Winter time means winter beers

Platypus Pub's Tom Gilles picks six winter seasonals you must try

Megan Kehoe / The Bulletin /

Christmas may still be a couple of months away, but if you listen closely while standing in the beer aisle of your local grocery store, you may just be able to hear the faint sound of caroling.

That's because winter seasonals — those nostalgic, robust brews meant to keep you warm in the mean, chilly months ahead — are starting to flood the shelves of grocery stores and local specialty shops.

Winter brews have a long and storied tradition in the world of craft beer: Sierra Nevada first brewed its revered Celebration Ale in 1981. Deschutes Brewery's Jubelale was the company's first seasonal when it was brewed for the first time 26 years ago.

For a lot of breweries, the annual winter tradition means big bucks.

“It's our best-selling seasonal by far,” said Jimmy Seifrit, brewmaster at 10 Barrel Brewing Company. “It's that way for most other breweries, too.”

While the labels on these beers depict snowy winter scenes, many of the bottles arrive on grocery stores in early October. Some, like 10 Barrel's Pray for Snow, were officially released in mid-September this year. Early release dates for winter seasonals seem to have become a trend in the craft beer industry, said Seifrit.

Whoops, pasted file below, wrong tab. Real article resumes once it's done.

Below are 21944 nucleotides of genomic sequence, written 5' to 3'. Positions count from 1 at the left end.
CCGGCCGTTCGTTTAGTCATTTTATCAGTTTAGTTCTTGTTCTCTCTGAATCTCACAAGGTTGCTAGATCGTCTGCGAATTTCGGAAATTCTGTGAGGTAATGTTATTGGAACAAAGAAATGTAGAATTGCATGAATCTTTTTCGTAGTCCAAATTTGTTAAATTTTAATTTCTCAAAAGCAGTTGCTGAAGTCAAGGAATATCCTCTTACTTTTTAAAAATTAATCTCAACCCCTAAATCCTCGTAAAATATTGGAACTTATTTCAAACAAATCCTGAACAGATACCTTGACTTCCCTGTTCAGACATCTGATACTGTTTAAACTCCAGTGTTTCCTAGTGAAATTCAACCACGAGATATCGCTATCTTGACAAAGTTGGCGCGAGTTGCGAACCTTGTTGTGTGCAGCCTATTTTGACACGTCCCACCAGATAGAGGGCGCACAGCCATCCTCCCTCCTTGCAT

John Van Duzer, head brewmaster at Cascades Lakes Brewing Co., said he has noticed this trend, though his brewery has, for the most part, maintained an Oct. 1 release date for its winter seasonal.

“It seems the distributors want it out there earlier and earlier,” Van Duzer said. “It's a short season. Some other seasonals have about four months, but it's a three-month season for winter.”

Tom Gilles, co-owner of The Brew Shop and Platypus Pub in Bend, said that once the holidays are over, winter seasonal beer sales dip significantly, even though in places like Central Oregon, winter is far from over.

“Similar to pumpkin beers, there's a short window to sell these (winter) beers,” Gilles said. “Once Christmas hits, the beer doesn't sell as much. It seems like they've been getting out there earlier this season.”

But you won't hear beer lovers complaining that their favorite winter warmers are on the shelves too early. Gilles said that even though it's a transitional period between seasons, winter brews are starting to pick up in popularity.

Pray for Snow from 10 Barrel is one of the most popular with Brew Shop/Platypus Pub customers so far this year, Gilles said. Pray for Snow is in its third year of being bottled and its fifth year of being brewed, and unlike many other winter seasonals that rely on the same recipe from year to year, the brewers at 10 Barrel prefer making Pray for Snow a unique experience every winter, Seifrit said.

“We like making it different every year because we like starting a conversation,” he said. “We like people talking about the differences between years and which one is their favorite.”

While many winter brews are already on shelves, more will be released in the weeks ahead. And while seasonals vary from brewery to brewery, Seifrit said there is one thing that all winter brews should have in common.

“It should be a hearty beer that gives you a sense of warmth,” Seifrit said. “It should give you that hearty burn of alcohol in the chest and have a big full flavor. You want it to be like that nice winter jacket you go for.”

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